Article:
Is Fat Really A Feminist Issue?
Several years ago, I attended a conference in London. The theme was body image. The speakers were all ardent feminists. Their discussions centred around women and body image with a mocking concern for the young women of the day.
The heinous acts these young women had committed were to wear skinny jeans and knee high boots, and, shock horror, to be a size 8. They lacked agency and autonomy- products of society- these women quipped. I sat down, looking at my skinny jeans and knee high boots that were covering my UK size 8 frame. Was I, a graduate with a Masters degree, a product of society? The patriarchy? Did I simply lack agency to make my own decisions on how to dress?
The very fact of the matter is, I was (and still am) happy with myself and my choice of attire. I certainly don't think I'm a non-free thinking individual because I keep my body trim. Shouldn't we, as women, embrace every size, not just the size that fits the narrative we're trying to sell? Is fat really a feminist issue? I think not. Can't we just embrace all women?
If we are to really align ourselves with the body positive movement, we have to stop this nonsense of defining who fits the narrative. All women are beautiful. No matter what they look like, no matter what body type they have, and no matter what choices they make in terms of how they look.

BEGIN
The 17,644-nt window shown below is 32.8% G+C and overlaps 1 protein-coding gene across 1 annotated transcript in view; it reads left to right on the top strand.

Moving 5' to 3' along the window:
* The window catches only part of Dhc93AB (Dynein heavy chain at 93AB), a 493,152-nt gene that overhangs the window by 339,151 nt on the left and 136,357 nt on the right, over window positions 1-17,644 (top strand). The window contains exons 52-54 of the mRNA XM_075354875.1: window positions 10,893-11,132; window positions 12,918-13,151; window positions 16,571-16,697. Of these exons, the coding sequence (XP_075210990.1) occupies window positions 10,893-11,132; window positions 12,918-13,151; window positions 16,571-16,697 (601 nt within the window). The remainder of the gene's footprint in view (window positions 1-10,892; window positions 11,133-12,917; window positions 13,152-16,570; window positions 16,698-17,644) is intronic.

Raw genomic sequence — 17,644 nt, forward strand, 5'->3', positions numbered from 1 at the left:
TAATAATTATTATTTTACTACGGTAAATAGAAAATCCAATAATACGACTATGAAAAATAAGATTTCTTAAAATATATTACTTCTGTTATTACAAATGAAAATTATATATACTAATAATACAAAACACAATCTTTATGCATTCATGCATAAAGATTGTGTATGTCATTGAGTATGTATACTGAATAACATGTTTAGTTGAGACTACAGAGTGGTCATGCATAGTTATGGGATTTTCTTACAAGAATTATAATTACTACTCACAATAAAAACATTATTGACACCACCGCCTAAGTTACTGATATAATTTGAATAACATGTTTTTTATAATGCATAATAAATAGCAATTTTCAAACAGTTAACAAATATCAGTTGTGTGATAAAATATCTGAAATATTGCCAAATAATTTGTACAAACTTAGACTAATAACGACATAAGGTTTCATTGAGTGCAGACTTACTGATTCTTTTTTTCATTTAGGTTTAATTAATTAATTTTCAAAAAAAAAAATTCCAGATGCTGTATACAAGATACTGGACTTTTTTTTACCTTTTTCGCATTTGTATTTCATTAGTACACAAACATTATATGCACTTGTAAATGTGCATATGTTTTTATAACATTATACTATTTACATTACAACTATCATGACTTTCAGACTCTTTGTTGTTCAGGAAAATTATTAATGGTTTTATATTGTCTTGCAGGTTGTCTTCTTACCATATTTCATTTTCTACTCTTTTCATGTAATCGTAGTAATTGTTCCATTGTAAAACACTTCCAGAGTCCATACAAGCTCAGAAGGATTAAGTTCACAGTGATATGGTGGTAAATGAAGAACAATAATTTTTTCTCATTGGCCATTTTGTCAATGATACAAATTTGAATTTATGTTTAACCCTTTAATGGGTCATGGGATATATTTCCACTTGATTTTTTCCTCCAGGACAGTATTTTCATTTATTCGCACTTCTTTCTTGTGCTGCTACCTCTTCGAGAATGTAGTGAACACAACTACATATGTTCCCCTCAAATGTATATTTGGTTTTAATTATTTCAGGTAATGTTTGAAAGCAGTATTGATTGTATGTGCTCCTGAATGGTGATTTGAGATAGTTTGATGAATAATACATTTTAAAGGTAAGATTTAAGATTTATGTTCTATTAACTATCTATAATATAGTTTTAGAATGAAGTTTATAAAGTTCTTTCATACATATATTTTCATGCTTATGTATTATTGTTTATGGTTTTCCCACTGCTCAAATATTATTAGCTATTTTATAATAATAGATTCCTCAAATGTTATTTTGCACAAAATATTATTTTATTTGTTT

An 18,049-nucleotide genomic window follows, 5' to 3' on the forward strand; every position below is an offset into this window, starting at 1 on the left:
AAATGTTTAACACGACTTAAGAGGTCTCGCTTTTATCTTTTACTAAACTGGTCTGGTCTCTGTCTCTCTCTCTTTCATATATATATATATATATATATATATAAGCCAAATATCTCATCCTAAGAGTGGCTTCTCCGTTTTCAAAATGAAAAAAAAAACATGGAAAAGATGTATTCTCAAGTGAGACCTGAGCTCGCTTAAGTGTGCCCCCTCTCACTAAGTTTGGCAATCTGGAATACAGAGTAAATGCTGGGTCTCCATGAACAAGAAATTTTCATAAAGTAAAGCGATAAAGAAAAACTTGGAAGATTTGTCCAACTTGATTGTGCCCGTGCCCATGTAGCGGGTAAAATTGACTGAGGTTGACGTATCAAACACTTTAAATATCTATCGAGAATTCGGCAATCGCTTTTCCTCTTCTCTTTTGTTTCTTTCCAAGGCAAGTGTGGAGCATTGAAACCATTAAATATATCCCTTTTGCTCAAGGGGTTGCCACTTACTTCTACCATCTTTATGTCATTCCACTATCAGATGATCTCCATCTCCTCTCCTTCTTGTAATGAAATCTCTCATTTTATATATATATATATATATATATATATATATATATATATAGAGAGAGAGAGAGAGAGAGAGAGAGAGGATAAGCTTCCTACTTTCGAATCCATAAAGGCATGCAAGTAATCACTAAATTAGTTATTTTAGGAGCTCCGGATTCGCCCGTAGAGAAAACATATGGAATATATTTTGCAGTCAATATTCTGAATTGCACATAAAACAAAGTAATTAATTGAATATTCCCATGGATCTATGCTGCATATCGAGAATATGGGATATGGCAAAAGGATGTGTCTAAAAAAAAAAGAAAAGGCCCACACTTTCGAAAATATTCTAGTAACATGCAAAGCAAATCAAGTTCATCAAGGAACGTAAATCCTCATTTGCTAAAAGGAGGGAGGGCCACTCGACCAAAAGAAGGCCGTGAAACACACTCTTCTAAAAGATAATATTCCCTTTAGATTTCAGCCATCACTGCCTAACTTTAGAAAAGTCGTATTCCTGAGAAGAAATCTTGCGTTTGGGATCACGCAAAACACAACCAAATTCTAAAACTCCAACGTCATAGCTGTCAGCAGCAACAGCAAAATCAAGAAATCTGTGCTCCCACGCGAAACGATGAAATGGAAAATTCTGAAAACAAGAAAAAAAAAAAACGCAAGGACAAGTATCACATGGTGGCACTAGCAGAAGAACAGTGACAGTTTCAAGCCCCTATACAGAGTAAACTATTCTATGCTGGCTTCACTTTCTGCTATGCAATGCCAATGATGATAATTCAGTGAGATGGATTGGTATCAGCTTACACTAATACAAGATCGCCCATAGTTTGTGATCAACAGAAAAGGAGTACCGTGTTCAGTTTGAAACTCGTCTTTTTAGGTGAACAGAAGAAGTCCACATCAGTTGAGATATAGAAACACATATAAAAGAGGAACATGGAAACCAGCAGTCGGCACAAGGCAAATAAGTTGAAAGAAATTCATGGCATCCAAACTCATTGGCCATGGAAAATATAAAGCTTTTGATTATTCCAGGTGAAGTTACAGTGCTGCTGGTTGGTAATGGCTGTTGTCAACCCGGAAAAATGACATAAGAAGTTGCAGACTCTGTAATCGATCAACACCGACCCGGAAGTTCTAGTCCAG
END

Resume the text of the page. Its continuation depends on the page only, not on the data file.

If we really embrace the body positive movement, we really need to stop defining who is beautiful. It's an oxymoron and certainly ironic of a movement that purports all women as beautiful, yet simultaneously argues that only those that are large fit the bill.
Women have freedom to choose how they define beauty. If they wish to wear make up, eat healthily, maintain a size 8 figure, do their hair, then so be it. But that woman should still be a part of the paradigm too. Or, perhaps, it's time for a paradigm shift.
As a woman, I love the fact that I can defy stereotypes. I see myself as smart, as savvy, as a girly girl who simply loves dressing up. But, actually, I am much more than that. I am adventurous, I love sport, I enjoy action movies, and my wit is sharper than a supermodel's cheekbones. I am that multifaceted woman. Just like many.
Fat is not a feminist issue. Femininity is.